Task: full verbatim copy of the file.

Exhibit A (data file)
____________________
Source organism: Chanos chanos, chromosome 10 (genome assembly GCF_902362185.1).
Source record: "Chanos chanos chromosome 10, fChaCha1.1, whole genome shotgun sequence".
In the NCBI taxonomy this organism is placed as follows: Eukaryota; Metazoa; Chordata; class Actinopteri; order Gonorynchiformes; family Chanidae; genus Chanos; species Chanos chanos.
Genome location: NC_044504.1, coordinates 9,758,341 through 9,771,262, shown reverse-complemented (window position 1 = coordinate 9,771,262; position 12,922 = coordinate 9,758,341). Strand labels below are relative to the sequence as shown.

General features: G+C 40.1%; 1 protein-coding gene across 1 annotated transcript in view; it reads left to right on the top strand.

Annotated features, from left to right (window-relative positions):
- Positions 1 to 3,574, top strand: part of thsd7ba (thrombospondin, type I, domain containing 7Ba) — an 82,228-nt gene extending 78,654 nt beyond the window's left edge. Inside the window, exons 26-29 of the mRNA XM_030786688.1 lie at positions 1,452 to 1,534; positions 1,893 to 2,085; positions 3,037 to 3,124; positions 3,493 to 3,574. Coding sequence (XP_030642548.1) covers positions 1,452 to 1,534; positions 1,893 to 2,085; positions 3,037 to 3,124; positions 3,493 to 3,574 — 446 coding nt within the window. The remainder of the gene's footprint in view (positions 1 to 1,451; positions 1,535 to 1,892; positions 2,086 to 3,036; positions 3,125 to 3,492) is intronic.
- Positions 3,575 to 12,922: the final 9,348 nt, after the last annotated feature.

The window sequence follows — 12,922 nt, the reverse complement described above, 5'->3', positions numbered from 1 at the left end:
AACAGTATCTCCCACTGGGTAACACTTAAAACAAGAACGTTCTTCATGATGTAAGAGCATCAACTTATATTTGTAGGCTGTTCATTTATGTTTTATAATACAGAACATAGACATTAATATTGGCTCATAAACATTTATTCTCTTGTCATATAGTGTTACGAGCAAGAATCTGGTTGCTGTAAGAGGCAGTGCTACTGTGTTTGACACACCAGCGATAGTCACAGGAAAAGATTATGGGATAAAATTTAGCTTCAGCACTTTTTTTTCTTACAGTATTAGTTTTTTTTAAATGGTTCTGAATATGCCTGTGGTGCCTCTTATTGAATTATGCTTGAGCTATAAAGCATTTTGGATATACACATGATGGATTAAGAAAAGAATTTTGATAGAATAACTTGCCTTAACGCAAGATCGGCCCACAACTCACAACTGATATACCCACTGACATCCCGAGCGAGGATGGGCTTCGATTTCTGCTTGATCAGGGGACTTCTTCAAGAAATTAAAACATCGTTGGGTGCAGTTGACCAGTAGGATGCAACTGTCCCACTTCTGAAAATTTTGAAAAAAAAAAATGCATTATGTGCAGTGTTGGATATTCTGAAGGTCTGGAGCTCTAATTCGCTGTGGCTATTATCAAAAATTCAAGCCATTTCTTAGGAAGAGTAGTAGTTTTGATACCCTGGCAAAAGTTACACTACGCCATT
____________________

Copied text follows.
Source organism: Chanos chanos, chromosome 10 (genome assembly GCF_902362185.1).
Source record: "Chanos chanos chromosome 10, fChaCha1.1, whole genome shotgun sequence".
In the NCBI taxonomy this organism is placed as follows: Eukaryota; Metazoa; Chordata; class Actinopteri; order Gonorynchiformes; family Chanidae; genus Chanos; species Chanos chanos.
Genome location: NC_044504.1, coordinates 9,758,341 through 9,771,262, shown reverse-complemented (window position 1 = coordinate 9,771,262; position 12,922 = coordinate 9,758,341). Strand labels below are relative to the sequence as shown.

General features: G+C 40.1%; 1 protein-coding gene across 1 annotated transcript in view; it reads left to right on the top strand.

Annotated features, from left to right (window-relative positions):
- Positions 1 to 3,574, top strand: part of thsd7ba (thrombospondin, type I, domain containing 7Ba) — an 82,228-nt gene extending 78,654 nt beyond the window's left edge. Inside the window, exons 26-29 of the mRNA XM_030786688.1 lie at positions 1,452 to 1,534; positions 1,893 to 2,085; positions 3,037 to 3,124; positions 3,493 to 3,574. Coding sequence (XP_030642548.1) covers positions 1,452 to 1,534; positions 1,893 to 2,085; positions 3,037 to 3,124; positions 3,493 to 3,574 — 446 coding nt within the window. The remainder of the gene's footprint in view (positions 1 to 1,451; positions 1,535 to 1,892; positions 2,086 to 3,036; positions 3,125 to 3,492) is intronic.
- Positions 3,575 to 12,922: the final 9,348 nt, after the last annotated feature.

The window sequence follows — 12,922 nt, the reverse complement described above, 5'->3', positions numbered from 1 at the left end:
AACAGTATCTCCCACTGGGTAACACTTAAAACAAGAACGTTCTTCATGATGTAAGAGCATCAACTTATATTTGTAGGCTGTTCATTTATGTTTTATAATACAGAACATAGACATTAATATTGGCTCATAAACATTTATTCTCTTGTCATATAGTGTTACGAGCAAGAATCTGGTTGCTGTAAGAGGCAGTGCTACTGTGTTTGACACACCAGCGATAGTCACAGGAAAAGATTATGGGATAAAATTTAGCTTCAGCACTTTTTTTTCTTACAGTATTAGTTTTTTTTAAATGGTTCTGAATATGCCTGTGGTGCCTCTTATTGAATTATGCTTGAGCTATAAAGCATTTTGGATATACACATGATGGATTAAGAAAAGAATTTTGATAGAATAACTTGCCTTAACGCAAGATCGGCCCACAACTCACAACTGATATACCCACTGACATCCCGAGCGAGGATGGGCTTCGATTTCTGCTTGATCAGGGGACTTCTTCAAGAAATTAAAACATCGTTGGGTGCAGTTGACCAGTAGGATGCAACTGTCCCACTTCTGAAAATTTTGAAAAAAAAAAATGCATTATGTGCAGTGTTGGATATTCTGAAGGTCTGGAGCTCTAATTCGCTGTGGCTATTATCAAAAATTCAAGCCATTTCTTAGGAAGAGTAGTAGTTTTGATACCCTGGCAAAAGTTACACTACGCCATT